Anti-doping officials hope to see Armstrong
CYCLING:The long wait for Lance Armstrong to admit his doping and deceit ended last week when he came clean, at least partly, in an interview with Oprah Winfrey.
Now he is back in Hawaii with his family, without credibility, a job, a cancer foundation to represent or any foreseeable income that would come close to the millions he once earned from sponsors.
So what is Armstrong’s next move? Anti-doping officials are hoping he has one thing at the top of his to-do list: to knock on their doors.
Travis Tygart, the chief executive of the US Anti-Doping Agency, and David Howman, the director general of the World Anti-Doping Agency (Wada), are eager to see if Armstrong will come to them to testify under oath about his doping. They want to see if he is willing to provide details of how he doped and got away with it for so long. With Winfrey, Armstrong failed to delve into any of the details of his doping, leaving many important questions unanswered. He did not provide names of the people who helped him dope. He never explained how he so masterfully evaded testing positive for more than a decade.
By giving that information to anti-doping authorities, Armstrong could help improve a sport fighting to rid itself of a dark cloud of doping.
It also could hasten his possible redemption, according to Steven Ungerleider, a psychologist who wrote a book about the East German doping machine and has been a consultant to the Olympic movement for more than 35 years.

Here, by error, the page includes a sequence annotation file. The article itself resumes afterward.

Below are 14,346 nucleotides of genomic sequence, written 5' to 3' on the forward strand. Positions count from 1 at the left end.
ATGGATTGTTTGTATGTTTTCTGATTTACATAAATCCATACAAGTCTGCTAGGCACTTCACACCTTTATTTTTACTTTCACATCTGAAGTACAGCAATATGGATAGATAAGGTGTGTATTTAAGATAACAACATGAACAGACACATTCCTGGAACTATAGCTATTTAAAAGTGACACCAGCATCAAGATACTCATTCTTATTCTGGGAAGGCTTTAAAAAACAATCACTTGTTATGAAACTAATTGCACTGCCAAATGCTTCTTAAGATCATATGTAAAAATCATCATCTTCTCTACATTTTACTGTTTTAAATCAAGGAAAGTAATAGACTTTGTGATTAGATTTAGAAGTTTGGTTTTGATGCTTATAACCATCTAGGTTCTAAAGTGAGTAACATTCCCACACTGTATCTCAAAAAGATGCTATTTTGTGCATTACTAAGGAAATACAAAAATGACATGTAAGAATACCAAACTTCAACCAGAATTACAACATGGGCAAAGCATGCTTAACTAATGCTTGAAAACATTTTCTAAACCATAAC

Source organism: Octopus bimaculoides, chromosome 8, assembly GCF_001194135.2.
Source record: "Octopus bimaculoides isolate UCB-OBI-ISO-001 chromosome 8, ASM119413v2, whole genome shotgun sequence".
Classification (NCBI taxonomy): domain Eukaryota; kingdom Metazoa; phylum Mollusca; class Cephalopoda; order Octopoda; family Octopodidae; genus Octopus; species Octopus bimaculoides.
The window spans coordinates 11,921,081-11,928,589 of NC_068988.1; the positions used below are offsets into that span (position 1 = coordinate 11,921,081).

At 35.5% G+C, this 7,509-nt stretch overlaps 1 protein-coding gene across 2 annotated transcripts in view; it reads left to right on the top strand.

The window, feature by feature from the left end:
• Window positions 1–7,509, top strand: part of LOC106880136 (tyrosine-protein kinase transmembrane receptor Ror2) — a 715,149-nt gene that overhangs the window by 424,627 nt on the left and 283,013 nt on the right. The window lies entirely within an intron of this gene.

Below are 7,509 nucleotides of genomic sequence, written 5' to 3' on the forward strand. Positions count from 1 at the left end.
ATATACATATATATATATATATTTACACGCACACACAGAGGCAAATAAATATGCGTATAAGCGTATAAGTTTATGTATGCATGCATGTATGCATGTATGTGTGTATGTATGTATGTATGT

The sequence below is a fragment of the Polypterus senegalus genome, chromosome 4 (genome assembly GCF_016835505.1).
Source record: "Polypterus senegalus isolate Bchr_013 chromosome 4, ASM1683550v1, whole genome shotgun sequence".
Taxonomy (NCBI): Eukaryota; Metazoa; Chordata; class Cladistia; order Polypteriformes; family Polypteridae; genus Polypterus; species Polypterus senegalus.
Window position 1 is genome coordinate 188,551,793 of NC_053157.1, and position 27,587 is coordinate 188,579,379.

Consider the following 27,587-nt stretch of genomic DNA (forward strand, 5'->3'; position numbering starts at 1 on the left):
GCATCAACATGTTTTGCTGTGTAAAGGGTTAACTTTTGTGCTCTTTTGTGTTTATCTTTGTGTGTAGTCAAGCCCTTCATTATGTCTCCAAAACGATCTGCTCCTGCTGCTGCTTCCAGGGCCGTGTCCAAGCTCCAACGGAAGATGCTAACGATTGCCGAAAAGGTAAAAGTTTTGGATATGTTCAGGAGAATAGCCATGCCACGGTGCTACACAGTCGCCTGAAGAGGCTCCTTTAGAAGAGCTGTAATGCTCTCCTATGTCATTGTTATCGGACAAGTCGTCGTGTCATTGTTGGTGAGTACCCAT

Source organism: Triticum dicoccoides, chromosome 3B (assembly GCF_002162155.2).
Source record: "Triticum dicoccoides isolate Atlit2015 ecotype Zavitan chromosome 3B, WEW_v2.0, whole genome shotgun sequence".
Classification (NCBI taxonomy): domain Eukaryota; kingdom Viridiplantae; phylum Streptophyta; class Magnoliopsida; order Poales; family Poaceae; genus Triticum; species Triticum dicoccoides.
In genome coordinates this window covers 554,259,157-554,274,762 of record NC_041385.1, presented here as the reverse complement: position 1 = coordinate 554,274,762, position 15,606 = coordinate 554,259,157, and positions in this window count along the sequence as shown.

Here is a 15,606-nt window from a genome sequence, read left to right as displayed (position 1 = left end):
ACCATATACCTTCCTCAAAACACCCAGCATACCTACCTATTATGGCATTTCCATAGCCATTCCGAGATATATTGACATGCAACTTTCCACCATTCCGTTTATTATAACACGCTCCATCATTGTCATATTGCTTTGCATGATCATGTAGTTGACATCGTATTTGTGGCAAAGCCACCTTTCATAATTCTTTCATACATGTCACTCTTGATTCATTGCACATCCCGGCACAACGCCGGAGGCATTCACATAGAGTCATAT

“I support Lance and I support his disclosures,” said Ungerleider, who has been in contact with Armstrong’s team of advisers. “But coming forward on Oprah was just a very tiny baby step for him. He has to realise that he could leave a tremendous legacy if he were to meet with the Wada folks and assist them in cleaning up the sport by putting everything he knows on the table.
“I know he probably doesn’t think so now, but he could really come out of this with a positive legacy that he could leave for his children.”
Grief and denial
Ungerleider said he did not expect Armstrong to come forward right away, because he is “dealing with enormous grief, anger and denial” that will take a while to work through.
Armstrong said in an email that he would spend some quiet time with his family before deciding on his plans.
It is “highly unlikely” that he will be speaking to the US Anti-Doping Agency, he said, but “anything is possible”. It is more likely that he will come forward with details about his doping past to a truth and reconciliation commission.
The purpose of that commission, which might be formed this year, would be to elicit truthful confessions from riders in exchange for lenient sanctions or no sanctions.
In his interview with Winfrey, Armstrong said he could not be the man to push for that amnesty effort because he does not have credibility in the sport, but that he would be a willing participant.
“If they have it, and I’m invited, I’ll be the first man at the door,” he said.
Armstrong began speaking with Usada officials last month, when he met them in Denver to discuss how he could mitigate his lifetime ban from Olympic sports.
His goal is to compete in triathlons and running events, but most of those are sanctioned by organisations that follow the World Anti-Doping Code, under which he is serving a lifetime ban.
If he does help officials build cases against others, his ban could be reduced to eight years.
New York Times Service